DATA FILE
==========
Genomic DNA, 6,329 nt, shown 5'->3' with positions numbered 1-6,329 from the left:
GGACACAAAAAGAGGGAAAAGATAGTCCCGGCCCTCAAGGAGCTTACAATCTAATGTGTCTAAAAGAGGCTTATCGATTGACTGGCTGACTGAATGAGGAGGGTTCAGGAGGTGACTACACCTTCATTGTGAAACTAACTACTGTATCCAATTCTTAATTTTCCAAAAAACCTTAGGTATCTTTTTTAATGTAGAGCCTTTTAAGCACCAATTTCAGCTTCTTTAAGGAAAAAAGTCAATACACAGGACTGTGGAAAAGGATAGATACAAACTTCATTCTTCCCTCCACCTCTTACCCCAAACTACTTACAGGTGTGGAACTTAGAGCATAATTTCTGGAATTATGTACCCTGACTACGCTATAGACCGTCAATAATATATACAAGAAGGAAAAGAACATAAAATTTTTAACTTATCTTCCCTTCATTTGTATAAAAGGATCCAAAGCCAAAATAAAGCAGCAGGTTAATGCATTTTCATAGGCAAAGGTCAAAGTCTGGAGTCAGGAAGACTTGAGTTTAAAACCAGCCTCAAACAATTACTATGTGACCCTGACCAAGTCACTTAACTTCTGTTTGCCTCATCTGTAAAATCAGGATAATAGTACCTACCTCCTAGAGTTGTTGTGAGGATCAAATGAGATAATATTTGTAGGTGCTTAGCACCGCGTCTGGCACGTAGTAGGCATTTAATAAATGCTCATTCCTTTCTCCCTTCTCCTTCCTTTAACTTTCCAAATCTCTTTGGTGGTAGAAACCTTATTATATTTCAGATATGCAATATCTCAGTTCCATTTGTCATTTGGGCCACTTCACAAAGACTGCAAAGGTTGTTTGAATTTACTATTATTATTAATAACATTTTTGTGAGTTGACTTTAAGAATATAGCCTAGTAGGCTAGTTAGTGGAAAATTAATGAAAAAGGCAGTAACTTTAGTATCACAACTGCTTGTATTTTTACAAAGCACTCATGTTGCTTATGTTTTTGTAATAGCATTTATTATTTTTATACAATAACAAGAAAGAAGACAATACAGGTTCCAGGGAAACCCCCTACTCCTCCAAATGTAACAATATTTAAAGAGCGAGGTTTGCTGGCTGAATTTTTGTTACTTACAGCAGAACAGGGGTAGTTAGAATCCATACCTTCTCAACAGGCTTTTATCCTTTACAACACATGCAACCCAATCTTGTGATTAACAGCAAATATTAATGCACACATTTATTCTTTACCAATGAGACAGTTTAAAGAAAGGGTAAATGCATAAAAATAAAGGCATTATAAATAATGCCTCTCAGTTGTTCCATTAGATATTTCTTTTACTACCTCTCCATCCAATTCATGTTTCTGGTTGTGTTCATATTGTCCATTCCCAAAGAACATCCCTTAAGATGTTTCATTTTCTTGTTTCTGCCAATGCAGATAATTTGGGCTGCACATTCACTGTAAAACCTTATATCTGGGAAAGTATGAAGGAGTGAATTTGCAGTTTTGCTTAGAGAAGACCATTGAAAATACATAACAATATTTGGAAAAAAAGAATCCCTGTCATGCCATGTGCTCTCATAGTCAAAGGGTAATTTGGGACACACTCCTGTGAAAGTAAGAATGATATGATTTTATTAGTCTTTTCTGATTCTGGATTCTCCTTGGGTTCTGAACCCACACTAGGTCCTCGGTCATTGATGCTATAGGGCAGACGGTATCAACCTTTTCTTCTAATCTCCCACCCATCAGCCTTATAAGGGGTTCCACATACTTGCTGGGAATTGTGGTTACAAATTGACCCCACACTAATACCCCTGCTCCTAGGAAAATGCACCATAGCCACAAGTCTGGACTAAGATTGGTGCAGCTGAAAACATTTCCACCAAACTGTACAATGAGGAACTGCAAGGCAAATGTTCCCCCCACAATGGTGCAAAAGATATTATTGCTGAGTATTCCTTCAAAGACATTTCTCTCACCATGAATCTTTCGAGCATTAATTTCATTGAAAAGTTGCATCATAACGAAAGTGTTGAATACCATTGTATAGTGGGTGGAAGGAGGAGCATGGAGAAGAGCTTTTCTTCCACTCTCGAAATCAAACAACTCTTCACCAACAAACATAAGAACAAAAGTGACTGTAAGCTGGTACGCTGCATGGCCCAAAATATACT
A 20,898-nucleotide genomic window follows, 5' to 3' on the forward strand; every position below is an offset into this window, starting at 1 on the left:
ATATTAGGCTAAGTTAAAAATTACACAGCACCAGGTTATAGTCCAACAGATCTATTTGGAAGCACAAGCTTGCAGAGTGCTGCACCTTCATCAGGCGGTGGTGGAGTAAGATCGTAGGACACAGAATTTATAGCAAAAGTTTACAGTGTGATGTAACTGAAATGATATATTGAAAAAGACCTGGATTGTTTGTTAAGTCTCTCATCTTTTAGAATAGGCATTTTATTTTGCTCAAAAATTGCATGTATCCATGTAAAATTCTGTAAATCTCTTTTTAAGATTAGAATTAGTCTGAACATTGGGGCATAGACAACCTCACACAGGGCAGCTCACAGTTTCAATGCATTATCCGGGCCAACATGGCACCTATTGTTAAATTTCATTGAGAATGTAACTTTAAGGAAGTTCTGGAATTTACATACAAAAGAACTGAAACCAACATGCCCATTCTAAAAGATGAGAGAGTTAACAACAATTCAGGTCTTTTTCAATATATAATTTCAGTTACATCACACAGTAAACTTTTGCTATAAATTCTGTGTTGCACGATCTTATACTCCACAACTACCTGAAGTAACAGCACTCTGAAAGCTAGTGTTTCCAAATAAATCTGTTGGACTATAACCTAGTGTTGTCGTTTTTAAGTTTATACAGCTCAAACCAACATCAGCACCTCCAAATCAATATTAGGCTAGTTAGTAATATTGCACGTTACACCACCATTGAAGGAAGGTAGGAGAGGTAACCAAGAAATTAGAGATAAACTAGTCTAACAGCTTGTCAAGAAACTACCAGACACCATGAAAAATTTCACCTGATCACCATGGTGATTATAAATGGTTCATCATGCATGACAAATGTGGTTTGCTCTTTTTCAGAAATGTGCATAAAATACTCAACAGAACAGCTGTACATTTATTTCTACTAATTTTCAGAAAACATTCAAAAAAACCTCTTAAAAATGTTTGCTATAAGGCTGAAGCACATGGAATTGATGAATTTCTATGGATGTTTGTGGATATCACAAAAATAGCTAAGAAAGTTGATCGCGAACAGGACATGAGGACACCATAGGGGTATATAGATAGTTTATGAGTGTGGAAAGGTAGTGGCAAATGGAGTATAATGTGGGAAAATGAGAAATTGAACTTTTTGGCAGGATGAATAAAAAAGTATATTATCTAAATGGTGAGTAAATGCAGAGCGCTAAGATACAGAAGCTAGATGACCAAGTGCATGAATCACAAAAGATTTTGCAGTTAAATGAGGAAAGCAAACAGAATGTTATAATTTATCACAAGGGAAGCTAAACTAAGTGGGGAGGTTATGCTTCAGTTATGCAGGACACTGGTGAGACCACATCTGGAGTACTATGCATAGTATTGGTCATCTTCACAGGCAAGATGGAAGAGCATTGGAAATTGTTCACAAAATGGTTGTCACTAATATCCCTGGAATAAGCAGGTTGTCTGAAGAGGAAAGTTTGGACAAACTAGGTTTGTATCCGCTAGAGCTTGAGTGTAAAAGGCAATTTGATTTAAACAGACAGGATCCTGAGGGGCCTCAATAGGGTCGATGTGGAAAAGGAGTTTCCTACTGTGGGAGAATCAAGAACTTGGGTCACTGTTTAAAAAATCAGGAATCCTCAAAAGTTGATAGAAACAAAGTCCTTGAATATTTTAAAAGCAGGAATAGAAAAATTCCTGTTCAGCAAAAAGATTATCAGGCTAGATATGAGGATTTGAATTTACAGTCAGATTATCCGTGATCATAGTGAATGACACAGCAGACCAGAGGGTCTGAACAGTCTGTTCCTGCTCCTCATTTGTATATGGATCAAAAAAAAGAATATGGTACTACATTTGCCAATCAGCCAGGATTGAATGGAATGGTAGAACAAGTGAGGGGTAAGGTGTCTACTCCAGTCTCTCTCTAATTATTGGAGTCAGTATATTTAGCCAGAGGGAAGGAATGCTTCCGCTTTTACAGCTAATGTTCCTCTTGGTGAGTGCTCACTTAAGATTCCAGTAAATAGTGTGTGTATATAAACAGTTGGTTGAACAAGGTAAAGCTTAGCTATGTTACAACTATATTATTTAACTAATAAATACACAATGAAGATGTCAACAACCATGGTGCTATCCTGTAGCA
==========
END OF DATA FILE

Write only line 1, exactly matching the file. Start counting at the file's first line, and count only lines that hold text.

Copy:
Genomic DNA, 6,329 nt, shown 5'->3' with positions numbered 1-6,329 from the left: